Law of Contract LAW1027
- Academic Session: 2021-22
- School: School of Law
- Credits: 20
- Level: Level 1 (SCQF level 7)
- Typically Offered: Semester 1
- Available to Visiting Students: Yes
- Available to Erasmus Students: Yes
This course introduces to the main concepts of contract law in common law jurisdictions, particularly, but not limited to, English law. The course concentrates on the formation, content, vitiation and breach of contracts, and also introduces students to certain debated themes in contract law.
Three one-hour lectures per week; six one-hour tutorials.
LAW 1022 Obligations 1B (LLB Scots Law)
LAW 1001 Business Law
The assessment consists of a two-hour unseen written examination at the end of the course.
Main Assessment In: December
■ To provide a solid understanding of the core structure and key content of the law of contract in England and Wales, with appropriate references to the law of other common law jurisdictions.
■ Briefly to introduce extra-contractual obligations to link this course with the 'Law of Tort' module in semester two of year one, and with Equity and Trusts in semester two of year two.
■ To enhance students' problem-solving skills through the identification of legal issues in complex problems, the application of relevant legal rules, and the solution of problems set for tutorials and appearing in exams.
■ To enhance research and legal writing skills.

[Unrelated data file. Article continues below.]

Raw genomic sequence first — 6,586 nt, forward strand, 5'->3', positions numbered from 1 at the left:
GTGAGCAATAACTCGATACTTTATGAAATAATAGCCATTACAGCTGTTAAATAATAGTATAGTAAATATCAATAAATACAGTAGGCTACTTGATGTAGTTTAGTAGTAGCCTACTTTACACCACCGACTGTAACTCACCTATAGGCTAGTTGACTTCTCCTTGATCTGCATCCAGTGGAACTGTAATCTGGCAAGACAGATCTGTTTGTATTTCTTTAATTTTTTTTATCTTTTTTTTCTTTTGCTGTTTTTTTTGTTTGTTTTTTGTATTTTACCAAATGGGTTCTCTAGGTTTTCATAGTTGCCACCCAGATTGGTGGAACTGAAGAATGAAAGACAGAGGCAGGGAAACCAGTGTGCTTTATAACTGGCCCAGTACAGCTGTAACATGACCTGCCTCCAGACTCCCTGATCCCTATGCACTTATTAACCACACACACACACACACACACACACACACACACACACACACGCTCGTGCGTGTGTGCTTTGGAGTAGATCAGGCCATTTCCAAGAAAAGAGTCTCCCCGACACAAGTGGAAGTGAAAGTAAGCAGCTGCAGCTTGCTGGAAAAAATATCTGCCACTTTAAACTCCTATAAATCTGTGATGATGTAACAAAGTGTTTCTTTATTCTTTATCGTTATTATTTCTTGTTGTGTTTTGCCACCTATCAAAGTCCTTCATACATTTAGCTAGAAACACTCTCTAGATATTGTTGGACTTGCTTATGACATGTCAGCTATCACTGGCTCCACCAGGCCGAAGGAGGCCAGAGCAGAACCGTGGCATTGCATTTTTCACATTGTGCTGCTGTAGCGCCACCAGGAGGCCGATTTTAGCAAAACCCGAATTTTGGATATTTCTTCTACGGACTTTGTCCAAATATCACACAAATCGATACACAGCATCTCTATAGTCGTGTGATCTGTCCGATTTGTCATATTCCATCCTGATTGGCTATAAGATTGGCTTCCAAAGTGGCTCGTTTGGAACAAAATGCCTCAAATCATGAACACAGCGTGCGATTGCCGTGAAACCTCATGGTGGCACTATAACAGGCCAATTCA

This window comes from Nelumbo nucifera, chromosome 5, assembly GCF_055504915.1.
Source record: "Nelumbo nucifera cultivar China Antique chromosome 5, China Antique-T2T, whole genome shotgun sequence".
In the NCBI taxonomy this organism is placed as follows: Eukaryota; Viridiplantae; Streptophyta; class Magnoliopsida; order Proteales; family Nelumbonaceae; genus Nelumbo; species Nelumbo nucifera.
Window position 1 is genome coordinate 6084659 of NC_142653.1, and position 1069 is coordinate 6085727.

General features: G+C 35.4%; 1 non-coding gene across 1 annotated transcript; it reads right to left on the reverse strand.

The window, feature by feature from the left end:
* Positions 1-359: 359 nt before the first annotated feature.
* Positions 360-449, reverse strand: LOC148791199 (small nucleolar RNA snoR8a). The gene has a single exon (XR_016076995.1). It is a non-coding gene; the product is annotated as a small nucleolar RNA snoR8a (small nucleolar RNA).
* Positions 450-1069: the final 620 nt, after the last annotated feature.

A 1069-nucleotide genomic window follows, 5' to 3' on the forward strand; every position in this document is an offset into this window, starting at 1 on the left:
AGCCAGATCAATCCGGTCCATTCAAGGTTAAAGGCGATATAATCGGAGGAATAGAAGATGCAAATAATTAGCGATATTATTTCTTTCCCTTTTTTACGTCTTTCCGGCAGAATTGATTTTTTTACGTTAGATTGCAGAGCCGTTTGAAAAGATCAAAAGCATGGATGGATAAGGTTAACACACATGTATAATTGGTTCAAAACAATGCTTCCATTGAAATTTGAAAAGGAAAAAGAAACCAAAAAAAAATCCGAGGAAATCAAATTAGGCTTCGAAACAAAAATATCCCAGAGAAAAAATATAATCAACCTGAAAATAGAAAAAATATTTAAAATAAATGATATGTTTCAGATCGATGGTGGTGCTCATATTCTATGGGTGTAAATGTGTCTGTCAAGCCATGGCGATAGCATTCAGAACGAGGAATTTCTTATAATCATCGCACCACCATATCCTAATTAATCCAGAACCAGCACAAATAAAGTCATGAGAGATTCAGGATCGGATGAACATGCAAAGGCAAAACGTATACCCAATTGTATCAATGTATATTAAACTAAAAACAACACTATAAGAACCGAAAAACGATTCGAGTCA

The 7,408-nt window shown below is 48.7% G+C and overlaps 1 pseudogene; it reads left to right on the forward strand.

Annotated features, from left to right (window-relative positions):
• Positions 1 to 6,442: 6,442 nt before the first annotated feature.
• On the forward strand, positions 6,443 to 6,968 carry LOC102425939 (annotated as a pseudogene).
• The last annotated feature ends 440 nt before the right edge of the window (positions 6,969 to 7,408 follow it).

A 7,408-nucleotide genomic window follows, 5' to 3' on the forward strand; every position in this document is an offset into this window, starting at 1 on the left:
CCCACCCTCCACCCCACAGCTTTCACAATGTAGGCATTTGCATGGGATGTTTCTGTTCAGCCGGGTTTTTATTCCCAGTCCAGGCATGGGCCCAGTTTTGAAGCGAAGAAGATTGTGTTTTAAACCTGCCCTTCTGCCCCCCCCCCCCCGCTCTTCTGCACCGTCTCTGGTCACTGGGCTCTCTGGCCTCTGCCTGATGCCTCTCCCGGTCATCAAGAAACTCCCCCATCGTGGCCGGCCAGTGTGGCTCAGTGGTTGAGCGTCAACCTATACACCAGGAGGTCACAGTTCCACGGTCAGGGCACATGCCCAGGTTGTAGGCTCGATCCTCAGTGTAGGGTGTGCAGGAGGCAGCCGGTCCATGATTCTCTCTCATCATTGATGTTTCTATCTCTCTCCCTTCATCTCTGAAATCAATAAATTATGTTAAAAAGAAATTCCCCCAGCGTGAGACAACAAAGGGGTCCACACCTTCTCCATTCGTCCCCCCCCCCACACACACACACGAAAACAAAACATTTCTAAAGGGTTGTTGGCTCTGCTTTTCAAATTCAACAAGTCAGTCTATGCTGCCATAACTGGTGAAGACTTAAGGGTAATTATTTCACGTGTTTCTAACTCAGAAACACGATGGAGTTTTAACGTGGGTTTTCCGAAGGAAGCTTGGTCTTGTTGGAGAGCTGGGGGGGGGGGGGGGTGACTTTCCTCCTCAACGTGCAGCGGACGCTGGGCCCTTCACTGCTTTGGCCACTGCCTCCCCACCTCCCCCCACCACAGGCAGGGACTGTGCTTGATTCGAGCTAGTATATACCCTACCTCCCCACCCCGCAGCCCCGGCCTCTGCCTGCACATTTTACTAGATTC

■ To encourage critical analysis and independent thought.
Intended Learning Outcomes of Course
By the end of this course students will be able to:
■ Demonstrate a firm knowledge of the core structure and key content of the law of contract, particularly relating to the formation, content, vitiation, and breach of contracts.
■ Identify and outline (via introductory references to tort and equity), in preparation for fuller subsequent study, core aspects of contract law's interaction and co-existence with other institutions in private law, and the legal system more broadly (eg, equity (estoppel) and statute (unfair terms)).
■ Explain issues in problem scenarios, and solve problems by reference to appropriate authority.
■ Explain core instances in which legal principles conflict (eg, in the context of consideration, or the good faith debate), and demonstrate an outline understanding of how to conduct further work enabling them to take a view on which set of principles, etc, they prefer.
■ Construct useful accounts of individual judicial decisions, and bodies of decisions.
■ Work independently and to deadlines and plan work accordingly.
Minimum Requirement for Award of Credits
Completion of summative assessment.